Step 4: Querying the Dozer APIs

Dozer generates automatic REST and gRPC APIs based on the endpoint configuration provided in the dozer config. We can now query the Dozer endpoints to get the results of our SQL queries. You can query the cache using gRPC - both typed and common service or REST. For example, to get the list of rock listeners, we can send a POST request to the /rock_listeners endpoint .

gRPC grpc-typed

REST

rest

This will return the list of rock listeners.

Dozer also supports other methods like count , and filters like $order_by and $limit in the query. To know more about querying Dozer APIs, check out the Dozer documentation.

Streamlining the Process with Dozer Live

In the second segment of this tutorial example, we will illustrate how Dozer Live can be utilized for visualizing data pipelines, debugging them, and executing API requests, all conveniently within a unified playground.

All you need to do is run the following command in your terminal:

dozer live

This will open up the Dozer Live playground in your browser. You can now start ingesting data and querying it.

dozer-live

Here you can visualise all the data sources, transformations, and endpoints in a single view. You can also execute the API requests and view the results in the same view. This makes it easy to debug your data pipelines and APIs without using any third party tools.

Real Time Data Ingestion

Dozer, being designed for real-time data ingestion, will automatically detect the newly added data in the database and start ingesting it. This means you don't need to change any configuration if you have recurring data to process. You can view the real time data ingestion in the Dozer Live through the OnEvent method.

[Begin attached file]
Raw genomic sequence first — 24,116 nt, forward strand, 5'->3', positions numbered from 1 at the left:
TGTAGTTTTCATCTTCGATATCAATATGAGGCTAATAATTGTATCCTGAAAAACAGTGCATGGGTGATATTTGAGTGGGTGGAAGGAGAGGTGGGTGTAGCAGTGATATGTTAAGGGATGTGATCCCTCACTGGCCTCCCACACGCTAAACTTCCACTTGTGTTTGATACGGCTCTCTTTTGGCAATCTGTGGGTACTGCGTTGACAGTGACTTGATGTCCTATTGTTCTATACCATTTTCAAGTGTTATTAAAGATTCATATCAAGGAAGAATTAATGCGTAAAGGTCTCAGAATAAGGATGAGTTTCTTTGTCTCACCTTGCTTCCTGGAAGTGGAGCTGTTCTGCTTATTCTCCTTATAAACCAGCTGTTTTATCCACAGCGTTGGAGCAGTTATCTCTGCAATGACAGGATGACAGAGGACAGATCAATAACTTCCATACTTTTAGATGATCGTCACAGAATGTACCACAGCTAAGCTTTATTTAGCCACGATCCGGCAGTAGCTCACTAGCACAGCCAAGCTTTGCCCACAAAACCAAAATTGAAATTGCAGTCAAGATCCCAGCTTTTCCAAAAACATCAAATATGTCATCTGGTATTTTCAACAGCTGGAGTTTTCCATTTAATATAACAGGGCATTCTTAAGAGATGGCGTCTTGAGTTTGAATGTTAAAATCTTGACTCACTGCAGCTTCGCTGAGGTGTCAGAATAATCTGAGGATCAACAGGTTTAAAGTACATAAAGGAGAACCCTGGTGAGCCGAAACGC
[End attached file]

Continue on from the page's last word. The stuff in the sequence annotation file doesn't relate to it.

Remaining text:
To simulate a real-time data ingestion scenario, we setup a MySQL event which inserted 3 rows into the Artist table.

This illustrates how data becomes instantly accessible to APIs, ensuring that any queries made reflect the most up-to-date information.

onevent

It's important to note that the ingestion time can fluctuate, influenced by factors like record size, quantity, data intricacy, and Dozer's available resources. Nonetheless, the remarkable feature of Dozer lies in its capacity to enable real-time querying of data as it's being ingested, enabling you to gain valuable insights nearly instantaneously.

Conclusion

Clearly, Dozer simplifies the task of seamlessly ingesting real-time data from MySQL databases and transforming it into accessible APIs for querying. With minimal setup, it facilitates the connection of diverse data sources, their real-time integration, and the immediate availability of low-latency data APIs. This characteristic positions Dozer as a formidable instrument for the swift development of data-driven products.

For more information and examples, check out the Dozer GitHub repository and dozer-samples repository.

Stay tuned for more captivating articles coming your way!